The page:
Xojo 2017 Release 1 includes support for running and debugging 64-bit apps right from the IDE for macOS and Linux. Windows support is noticeably absent. Why? The answer is a bit complicated but interesting.
Using the Remote Debugger means that you can run Xojo apps on the Pi for testing and development without have to first purchase a Xojo license.
You can set breakpoints in your Xojo code that cause the debugger to appear when the line of code with the breakpoint is reached. This is incredibly handy to help understand and test your code.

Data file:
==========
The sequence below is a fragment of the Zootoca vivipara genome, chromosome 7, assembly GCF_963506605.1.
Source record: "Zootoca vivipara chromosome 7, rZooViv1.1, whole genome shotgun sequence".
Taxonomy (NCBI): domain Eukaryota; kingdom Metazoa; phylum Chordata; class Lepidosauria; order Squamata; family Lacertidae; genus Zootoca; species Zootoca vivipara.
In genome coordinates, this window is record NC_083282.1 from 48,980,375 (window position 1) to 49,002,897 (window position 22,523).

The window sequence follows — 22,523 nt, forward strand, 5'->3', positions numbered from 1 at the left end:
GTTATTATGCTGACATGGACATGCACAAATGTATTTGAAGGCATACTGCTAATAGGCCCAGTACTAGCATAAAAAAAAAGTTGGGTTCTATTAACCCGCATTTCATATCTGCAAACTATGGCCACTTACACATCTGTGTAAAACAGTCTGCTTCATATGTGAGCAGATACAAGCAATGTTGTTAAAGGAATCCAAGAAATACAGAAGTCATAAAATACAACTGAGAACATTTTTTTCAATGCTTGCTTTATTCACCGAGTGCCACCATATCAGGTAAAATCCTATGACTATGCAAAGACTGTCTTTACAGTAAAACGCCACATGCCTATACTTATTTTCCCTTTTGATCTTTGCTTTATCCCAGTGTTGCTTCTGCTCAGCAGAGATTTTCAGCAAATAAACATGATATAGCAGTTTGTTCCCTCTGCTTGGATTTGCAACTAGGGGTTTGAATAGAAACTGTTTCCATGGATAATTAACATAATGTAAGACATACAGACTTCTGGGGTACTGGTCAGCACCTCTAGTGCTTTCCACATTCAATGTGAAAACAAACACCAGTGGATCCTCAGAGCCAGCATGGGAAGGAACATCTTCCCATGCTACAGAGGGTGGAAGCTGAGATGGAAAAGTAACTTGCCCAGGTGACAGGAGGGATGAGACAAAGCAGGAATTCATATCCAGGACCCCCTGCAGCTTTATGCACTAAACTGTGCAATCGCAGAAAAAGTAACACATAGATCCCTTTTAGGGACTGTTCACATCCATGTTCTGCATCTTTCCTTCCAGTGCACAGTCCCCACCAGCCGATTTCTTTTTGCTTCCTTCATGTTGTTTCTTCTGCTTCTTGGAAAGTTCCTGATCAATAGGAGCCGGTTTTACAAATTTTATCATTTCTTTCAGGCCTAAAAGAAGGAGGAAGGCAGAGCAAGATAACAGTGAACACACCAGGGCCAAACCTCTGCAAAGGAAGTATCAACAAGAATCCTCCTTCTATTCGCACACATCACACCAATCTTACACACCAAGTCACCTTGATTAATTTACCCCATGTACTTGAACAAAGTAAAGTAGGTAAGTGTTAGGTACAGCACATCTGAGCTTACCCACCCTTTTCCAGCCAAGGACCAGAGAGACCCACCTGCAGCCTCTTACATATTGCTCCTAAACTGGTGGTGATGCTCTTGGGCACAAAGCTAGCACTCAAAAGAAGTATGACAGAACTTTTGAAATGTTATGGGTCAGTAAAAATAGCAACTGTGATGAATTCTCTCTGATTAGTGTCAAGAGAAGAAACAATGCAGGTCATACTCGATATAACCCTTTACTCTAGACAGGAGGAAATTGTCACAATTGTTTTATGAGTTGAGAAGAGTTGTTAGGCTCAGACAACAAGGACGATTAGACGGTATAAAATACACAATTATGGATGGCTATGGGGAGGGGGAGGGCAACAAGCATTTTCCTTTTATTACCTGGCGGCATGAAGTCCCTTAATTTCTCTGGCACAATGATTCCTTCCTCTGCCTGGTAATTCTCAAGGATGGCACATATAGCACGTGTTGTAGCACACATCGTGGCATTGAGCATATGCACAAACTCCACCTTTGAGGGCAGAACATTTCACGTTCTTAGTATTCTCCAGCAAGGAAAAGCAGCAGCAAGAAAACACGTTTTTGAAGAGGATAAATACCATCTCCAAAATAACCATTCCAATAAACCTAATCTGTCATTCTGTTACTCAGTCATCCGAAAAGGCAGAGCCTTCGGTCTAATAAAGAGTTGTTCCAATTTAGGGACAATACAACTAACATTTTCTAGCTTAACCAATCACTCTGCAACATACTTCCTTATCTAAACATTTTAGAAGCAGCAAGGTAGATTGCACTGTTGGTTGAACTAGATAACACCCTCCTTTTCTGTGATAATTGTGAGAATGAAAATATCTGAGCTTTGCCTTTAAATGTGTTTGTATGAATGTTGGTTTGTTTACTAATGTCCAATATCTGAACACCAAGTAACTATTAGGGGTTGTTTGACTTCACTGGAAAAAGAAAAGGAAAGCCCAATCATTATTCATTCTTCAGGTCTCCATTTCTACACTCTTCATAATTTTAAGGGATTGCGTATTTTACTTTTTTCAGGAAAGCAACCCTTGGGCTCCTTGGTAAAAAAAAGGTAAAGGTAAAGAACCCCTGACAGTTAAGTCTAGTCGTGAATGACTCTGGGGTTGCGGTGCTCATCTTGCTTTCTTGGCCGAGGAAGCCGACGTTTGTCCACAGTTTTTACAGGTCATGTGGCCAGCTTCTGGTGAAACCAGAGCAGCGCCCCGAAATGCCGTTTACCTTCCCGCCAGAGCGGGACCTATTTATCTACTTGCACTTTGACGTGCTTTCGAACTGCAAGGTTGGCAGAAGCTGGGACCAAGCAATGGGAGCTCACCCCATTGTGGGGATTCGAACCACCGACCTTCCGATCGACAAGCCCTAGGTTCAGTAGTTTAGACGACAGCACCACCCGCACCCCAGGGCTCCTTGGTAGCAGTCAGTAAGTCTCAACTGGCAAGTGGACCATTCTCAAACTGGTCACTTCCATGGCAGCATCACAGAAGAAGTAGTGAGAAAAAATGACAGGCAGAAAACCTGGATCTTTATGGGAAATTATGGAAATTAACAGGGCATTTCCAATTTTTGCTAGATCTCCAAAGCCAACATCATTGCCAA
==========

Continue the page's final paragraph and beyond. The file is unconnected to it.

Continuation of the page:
Since we are all good programmers we never make mistakes, right ? 🙂
With many things in life, more choices means more freedom of expression. We can pick and choose what we like personally as a way to express ourselves. Such is the world on Linux. The myriad of different Linux distros along with all the different Desktop managers and Window managers available are daunting. While more choices is nice (in general anyway), it can also cause more confusion. As a cross-platform developer, you’re probably aware that every operating system has their own way of dealing with crashes and crash reports. On Linux this is no different, but it is more confusing because not every Linux distro plays by the same configuration. This blog will answer some fundamental questions you may have about what happens when your application crashes on Linux.